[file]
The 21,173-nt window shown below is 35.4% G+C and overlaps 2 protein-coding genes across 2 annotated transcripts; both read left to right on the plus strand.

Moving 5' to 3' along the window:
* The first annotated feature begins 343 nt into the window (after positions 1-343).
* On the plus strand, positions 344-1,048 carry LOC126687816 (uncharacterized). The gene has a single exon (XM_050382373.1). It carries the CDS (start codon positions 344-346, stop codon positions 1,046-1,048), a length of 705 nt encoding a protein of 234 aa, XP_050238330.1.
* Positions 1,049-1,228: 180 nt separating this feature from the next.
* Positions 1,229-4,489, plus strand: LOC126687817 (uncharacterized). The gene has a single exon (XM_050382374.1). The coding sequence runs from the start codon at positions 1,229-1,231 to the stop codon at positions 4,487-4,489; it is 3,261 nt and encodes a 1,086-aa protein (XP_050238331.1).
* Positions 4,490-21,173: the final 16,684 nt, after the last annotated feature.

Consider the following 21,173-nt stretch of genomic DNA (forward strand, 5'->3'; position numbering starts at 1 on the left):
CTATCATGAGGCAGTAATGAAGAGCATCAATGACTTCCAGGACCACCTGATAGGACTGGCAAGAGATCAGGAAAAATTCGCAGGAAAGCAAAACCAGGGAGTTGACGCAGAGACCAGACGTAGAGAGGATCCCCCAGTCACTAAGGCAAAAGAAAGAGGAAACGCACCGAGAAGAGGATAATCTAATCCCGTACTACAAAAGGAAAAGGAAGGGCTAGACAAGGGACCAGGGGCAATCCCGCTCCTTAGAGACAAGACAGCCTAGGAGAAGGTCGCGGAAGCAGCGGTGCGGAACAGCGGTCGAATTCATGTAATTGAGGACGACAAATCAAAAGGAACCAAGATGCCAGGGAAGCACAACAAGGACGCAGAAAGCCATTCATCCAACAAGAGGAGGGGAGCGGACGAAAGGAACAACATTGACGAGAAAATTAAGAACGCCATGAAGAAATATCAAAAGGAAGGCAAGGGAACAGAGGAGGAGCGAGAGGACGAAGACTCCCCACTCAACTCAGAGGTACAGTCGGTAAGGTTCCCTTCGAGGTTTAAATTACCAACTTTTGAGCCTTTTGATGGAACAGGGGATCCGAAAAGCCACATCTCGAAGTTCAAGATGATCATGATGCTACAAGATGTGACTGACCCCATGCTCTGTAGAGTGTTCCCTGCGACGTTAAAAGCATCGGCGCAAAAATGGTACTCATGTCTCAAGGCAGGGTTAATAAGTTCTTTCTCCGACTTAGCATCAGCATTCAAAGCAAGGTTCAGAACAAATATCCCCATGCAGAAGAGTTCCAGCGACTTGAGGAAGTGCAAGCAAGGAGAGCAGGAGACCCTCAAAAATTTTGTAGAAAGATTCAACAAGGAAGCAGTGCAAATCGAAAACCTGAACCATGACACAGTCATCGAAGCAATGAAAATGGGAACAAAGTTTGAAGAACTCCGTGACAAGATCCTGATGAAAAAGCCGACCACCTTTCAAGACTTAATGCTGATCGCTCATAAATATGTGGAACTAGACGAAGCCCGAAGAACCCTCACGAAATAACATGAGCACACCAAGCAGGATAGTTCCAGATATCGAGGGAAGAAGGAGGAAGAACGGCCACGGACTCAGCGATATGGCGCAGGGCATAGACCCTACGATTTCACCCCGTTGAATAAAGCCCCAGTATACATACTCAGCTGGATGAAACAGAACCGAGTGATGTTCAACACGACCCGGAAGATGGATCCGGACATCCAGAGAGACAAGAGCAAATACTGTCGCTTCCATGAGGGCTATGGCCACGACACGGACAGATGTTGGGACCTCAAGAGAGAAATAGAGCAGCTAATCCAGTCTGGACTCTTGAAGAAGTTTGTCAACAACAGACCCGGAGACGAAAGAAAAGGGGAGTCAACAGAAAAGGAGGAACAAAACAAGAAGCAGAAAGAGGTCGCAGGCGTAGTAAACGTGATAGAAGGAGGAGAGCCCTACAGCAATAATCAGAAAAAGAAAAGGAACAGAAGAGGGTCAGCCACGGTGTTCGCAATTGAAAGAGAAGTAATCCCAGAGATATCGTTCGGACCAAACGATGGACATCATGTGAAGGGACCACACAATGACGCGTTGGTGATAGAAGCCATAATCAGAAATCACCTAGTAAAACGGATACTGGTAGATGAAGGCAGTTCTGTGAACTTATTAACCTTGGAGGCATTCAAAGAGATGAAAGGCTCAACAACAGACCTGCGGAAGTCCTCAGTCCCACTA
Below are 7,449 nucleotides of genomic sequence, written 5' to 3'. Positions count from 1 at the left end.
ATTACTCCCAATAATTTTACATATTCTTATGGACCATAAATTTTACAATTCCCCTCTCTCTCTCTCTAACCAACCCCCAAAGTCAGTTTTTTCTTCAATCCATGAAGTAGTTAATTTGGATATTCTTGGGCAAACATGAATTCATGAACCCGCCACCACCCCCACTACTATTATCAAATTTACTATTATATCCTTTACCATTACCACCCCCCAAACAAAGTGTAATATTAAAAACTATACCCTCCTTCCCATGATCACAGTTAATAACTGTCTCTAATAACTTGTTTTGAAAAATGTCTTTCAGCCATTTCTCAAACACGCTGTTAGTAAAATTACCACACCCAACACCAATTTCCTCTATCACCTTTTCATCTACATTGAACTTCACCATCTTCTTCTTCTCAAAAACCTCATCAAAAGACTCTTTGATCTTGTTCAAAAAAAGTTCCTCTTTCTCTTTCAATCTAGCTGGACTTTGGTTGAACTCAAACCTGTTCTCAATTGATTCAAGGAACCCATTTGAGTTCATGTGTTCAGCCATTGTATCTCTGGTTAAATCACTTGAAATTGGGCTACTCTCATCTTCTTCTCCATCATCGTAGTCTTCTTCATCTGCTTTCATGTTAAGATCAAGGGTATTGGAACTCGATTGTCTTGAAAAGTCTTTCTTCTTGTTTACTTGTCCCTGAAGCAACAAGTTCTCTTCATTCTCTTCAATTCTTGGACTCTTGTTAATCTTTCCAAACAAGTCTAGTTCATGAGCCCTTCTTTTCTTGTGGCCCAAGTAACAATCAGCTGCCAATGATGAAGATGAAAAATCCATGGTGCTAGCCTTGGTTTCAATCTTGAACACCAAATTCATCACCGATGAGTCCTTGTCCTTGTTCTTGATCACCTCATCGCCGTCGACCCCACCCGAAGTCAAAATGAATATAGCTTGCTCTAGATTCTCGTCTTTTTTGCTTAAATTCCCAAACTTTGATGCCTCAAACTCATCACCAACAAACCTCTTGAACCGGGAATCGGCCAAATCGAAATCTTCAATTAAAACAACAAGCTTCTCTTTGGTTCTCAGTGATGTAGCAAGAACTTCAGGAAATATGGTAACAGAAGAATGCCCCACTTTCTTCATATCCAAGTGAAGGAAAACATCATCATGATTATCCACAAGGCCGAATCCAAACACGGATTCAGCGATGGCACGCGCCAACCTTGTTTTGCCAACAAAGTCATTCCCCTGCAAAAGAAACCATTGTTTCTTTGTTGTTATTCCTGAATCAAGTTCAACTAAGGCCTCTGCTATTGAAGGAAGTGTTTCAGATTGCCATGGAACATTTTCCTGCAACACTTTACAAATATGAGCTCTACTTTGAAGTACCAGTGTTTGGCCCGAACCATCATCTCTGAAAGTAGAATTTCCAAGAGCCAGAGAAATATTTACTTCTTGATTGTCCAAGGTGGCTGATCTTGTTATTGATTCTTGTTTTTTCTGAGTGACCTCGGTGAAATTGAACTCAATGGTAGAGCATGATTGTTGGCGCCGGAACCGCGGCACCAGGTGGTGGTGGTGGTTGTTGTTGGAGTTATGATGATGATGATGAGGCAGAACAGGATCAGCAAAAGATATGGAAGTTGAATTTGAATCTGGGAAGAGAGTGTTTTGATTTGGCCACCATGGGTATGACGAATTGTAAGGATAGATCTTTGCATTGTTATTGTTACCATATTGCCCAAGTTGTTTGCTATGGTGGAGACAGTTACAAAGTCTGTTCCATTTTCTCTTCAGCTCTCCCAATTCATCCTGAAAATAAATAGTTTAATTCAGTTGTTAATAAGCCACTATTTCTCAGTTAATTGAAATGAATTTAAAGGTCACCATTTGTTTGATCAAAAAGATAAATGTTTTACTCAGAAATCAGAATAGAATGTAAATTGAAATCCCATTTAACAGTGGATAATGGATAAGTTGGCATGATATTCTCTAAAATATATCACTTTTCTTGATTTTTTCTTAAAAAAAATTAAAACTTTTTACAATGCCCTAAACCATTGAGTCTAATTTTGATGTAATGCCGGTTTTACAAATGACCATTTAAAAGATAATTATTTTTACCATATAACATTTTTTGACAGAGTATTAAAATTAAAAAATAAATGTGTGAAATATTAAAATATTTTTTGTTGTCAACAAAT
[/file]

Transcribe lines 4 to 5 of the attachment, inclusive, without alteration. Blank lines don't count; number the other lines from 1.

* On the plus strand, positions 344-1,048 carry LOC126687816 (uncharacterized). The gene has a single exon (XM_050382373.1). It carries the CDS (start codon positions 344-346, stop codon positions 1,046-1,048), a length of 705 nt encoding a protein of 234 aa, XP_050238330.1.
* Positions 1,049-1,228: 180 nt separating this feature from the next.